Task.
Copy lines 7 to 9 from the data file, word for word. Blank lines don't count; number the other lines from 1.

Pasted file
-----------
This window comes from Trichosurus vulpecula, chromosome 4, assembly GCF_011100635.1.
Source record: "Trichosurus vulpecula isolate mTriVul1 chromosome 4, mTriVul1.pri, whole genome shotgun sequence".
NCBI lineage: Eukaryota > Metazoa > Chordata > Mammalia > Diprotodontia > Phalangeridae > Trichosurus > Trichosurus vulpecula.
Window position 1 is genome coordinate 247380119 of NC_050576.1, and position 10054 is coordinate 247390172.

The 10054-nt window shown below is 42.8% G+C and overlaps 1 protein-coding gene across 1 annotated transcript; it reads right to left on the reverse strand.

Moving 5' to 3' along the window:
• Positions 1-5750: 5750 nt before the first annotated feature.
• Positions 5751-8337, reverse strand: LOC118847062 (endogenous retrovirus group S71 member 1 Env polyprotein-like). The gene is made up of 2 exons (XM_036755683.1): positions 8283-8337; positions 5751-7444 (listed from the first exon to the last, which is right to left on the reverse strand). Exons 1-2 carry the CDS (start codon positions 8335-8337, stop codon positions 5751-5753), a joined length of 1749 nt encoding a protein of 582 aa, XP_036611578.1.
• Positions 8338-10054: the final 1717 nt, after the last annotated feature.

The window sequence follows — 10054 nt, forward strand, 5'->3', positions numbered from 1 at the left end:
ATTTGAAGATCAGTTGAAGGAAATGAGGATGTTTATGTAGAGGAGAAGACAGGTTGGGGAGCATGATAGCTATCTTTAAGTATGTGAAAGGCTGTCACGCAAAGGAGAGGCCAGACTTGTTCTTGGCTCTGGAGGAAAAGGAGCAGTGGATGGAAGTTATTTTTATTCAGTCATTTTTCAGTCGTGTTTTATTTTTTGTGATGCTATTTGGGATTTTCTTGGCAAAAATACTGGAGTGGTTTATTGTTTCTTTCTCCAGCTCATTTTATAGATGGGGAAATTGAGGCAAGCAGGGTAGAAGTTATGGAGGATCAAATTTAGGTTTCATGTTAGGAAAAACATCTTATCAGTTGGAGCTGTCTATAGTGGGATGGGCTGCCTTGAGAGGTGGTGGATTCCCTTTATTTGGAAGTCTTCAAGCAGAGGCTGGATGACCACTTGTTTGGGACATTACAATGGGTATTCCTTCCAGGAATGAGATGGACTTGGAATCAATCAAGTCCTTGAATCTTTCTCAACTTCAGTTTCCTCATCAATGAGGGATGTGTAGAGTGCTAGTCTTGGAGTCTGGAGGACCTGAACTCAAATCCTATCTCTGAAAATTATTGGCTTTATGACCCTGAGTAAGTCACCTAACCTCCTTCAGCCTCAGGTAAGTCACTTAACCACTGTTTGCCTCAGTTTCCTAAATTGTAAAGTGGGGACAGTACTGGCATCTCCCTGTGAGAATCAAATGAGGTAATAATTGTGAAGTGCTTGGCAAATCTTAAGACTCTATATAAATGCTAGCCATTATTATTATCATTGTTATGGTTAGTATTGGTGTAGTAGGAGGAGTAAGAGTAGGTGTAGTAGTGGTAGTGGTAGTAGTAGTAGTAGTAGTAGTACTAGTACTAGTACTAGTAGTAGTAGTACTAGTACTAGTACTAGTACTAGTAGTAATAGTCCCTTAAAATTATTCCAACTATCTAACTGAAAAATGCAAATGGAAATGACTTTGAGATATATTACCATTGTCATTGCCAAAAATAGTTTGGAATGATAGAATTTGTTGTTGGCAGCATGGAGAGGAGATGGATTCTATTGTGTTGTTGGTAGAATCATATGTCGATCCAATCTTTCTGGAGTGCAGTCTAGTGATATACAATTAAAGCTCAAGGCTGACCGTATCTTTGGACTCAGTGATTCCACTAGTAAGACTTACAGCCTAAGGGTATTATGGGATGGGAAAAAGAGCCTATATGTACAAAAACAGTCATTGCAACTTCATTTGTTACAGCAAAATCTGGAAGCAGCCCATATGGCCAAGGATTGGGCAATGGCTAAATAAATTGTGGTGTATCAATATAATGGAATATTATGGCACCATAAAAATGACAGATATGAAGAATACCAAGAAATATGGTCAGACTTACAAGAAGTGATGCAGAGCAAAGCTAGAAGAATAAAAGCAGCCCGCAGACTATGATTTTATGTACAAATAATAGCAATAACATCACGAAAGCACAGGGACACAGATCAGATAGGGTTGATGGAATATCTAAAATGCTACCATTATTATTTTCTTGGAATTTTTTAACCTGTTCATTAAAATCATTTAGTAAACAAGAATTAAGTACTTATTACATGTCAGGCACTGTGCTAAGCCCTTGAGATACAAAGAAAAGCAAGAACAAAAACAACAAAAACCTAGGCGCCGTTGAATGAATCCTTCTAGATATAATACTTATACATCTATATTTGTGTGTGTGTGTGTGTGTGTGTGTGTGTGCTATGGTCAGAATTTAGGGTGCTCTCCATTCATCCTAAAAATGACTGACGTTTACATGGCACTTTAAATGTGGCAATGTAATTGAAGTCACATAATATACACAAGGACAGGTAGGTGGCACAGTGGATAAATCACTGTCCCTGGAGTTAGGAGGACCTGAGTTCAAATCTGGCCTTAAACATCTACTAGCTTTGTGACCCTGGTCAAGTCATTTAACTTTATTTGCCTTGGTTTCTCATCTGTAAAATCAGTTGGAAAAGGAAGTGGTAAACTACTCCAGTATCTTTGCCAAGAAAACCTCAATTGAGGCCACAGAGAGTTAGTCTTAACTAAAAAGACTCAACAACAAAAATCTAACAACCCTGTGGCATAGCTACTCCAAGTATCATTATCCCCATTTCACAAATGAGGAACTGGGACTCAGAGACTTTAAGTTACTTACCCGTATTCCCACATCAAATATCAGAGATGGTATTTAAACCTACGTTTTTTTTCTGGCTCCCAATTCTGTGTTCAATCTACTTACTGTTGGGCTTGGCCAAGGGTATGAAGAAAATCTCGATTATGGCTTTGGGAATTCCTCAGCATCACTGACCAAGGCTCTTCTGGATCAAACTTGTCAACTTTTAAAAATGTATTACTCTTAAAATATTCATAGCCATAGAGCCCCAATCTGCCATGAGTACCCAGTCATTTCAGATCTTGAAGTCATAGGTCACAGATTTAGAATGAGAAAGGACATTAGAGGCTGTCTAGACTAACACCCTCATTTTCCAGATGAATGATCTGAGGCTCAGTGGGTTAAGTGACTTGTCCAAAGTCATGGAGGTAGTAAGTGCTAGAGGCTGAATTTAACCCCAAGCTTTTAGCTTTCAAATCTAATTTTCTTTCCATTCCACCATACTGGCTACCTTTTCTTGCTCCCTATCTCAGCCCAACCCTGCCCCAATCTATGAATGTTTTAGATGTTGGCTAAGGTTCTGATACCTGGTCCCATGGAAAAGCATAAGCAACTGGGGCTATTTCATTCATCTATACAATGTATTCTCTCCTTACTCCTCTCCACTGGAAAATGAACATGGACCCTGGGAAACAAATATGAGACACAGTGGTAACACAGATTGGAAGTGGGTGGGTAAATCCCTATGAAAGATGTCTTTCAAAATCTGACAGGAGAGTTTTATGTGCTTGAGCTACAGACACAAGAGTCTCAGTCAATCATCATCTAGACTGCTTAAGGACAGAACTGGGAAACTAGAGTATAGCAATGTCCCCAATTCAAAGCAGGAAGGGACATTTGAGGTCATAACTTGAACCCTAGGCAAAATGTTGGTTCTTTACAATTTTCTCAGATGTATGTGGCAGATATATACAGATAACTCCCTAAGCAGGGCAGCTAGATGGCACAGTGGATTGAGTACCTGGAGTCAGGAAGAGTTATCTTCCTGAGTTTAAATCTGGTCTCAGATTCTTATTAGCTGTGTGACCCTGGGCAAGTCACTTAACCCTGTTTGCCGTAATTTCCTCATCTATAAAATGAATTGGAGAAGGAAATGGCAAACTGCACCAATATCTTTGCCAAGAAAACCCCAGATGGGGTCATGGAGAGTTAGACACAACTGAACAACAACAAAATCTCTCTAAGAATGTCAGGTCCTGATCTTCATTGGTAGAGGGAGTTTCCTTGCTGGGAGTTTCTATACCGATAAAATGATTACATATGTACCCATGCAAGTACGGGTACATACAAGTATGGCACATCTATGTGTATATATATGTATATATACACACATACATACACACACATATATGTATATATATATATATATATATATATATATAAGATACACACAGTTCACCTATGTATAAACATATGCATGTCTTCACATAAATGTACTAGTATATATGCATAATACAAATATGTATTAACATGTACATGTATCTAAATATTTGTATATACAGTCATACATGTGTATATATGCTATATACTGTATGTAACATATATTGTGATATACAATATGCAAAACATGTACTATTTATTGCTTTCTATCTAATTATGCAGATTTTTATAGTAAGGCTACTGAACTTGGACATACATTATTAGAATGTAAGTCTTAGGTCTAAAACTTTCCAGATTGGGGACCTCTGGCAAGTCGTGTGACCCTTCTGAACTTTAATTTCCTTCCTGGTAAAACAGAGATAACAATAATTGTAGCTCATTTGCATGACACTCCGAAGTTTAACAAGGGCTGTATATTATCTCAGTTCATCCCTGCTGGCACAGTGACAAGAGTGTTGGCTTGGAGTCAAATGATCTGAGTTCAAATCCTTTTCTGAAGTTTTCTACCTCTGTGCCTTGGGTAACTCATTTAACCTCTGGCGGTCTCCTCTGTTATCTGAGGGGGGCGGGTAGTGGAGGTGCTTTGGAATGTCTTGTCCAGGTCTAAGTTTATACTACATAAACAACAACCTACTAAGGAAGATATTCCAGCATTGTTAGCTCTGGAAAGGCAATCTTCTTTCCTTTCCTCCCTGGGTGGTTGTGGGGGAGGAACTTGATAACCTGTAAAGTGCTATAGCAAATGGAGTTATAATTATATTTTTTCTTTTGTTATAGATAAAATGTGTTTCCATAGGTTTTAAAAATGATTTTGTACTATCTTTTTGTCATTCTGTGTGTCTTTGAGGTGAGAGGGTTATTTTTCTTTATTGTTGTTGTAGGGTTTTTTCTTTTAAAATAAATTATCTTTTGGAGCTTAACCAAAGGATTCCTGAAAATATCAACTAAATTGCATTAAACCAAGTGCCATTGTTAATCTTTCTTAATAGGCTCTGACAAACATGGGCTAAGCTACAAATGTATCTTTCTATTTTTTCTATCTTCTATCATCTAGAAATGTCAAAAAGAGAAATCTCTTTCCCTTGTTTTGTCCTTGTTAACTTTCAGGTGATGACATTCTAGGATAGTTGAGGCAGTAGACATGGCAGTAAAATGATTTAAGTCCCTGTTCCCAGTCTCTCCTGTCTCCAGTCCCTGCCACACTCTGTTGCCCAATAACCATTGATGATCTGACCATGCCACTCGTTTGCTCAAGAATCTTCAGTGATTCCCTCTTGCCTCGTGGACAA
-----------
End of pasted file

• Positions 1-5750: 5750 nt before the first annotated feature.
• Positions 5751-8337, reverse strand: LOC118847062 (endogenous retrovirus group S71 member 1 Env polyprotein-like). The gene is made up of 2 exons (XM_036755683.1): positions 8283-8337; positions 5751-7444 (listed from the first exon to the last, which is right to left on the reverse strand). Exons 1-2 carry the CDS (start codon positions 8335-8337, stop codon positions 5751-5753), a joined length of 1749 nt encoding a protein of 582 aa, XP_036611578.1.
• Positions 8338-10054: the final 1717 nt, after the last annotated feature.